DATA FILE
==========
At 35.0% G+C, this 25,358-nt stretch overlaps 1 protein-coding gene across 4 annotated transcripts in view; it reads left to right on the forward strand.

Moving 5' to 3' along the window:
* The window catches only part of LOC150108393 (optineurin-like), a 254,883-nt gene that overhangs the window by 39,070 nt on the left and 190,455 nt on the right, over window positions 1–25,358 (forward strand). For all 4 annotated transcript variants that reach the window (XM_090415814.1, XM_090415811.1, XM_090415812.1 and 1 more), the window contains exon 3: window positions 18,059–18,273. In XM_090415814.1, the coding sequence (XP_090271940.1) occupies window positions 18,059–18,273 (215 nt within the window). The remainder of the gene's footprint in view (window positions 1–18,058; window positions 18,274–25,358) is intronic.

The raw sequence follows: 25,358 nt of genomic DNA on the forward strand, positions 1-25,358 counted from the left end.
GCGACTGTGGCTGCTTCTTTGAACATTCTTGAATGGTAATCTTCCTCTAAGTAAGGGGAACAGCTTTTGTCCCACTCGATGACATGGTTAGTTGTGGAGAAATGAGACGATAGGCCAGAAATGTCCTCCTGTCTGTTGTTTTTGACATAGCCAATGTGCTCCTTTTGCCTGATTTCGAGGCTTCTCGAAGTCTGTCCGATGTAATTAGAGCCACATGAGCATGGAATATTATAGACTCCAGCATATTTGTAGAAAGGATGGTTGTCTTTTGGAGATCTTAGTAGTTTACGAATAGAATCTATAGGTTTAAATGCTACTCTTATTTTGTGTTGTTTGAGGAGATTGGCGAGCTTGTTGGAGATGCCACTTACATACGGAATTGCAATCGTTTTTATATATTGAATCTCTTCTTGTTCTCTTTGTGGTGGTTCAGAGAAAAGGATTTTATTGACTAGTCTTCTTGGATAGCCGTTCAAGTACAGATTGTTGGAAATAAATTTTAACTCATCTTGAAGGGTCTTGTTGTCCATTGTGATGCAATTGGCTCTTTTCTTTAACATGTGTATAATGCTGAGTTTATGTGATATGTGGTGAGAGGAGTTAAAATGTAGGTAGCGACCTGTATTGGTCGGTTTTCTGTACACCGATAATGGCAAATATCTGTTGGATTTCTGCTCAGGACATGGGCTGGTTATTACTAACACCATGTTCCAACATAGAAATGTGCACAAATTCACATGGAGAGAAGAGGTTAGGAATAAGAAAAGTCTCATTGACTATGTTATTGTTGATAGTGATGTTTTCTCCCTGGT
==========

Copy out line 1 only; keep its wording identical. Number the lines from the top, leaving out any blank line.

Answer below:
At 35.0% G+C, this 25,358-nt stretch overlaps 1 protein-coding gene across 4 annotated transcripts in view; it reads left to right on the forward strand.